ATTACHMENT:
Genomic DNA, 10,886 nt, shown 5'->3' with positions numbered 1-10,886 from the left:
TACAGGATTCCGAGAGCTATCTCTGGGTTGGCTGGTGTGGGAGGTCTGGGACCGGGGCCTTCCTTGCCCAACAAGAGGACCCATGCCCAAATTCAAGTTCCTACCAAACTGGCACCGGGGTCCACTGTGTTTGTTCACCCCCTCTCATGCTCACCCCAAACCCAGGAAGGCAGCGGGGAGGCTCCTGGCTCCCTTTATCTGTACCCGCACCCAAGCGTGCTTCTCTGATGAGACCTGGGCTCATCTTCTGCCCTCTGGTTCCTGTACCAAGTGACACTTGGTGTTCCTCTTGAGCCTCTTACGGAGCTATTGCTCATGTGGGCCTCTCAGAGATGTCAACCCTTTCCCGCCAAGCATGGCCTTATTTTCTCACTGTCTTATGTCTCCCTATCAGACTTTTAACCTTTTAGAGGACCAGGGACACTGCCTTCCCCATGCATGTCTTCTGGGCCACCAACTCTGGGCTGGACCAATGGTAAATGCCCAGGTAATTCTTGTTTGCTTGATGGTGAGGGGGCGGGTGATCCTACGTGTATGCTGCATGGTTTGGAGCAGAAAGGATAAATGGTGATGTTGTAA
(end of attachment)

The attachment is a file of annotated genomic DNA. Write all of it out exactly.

Genomic DNA, 10,886 nt, shown 5'->3' with positions numbered 1-10,886 from the left:
TACAGGATTCCGAGAGCTATCTCTGGGTTGGCTGGTGTGGGAGGTCTGGGACCGGGGCCTTCCTTGCCCAACAAGAGGACCCATGCCCAAATTCAAGTTCCTACCAAACTGGCACCGGGGTCCACTGTGTTTGTTCACCCCCTCTCATGCTCACCCCAAACCCAGGAAGGCAGCGGGGAGGCTCCTGGCTCCCTTTATCTGTACCCGCACCCAAGCGTGCTTCTCTGATGAGACCTGGGCTCATCTTCTGCCCTCTGGTTCCTGTACCAAGTGACACTTGGTGTTCCTCTTGAGCCTCTTACGGAGCTATTGCTCATGTGGGCCTCTCAGAGATGTCAACCCTTTCCCGCCAAGCATGGCCTTATTTTCTCACTGTCTTATGTCTCCCTATCAGACTTTTAACCTTTTAGAGGACCAGGGACACTGCCTTCCCCATGCATGTCTTCTGGGCCACCAACTCTGGGCTGGACCAATGGTAAATGCCCAGGTAATTCTTGTTTGCTTGATGGTGAGGGGGCGGGTGATCCTACGTGTATGCTGCATGGTTTGGAGCAGAAAGGATAAATGGTGATGTTGTAA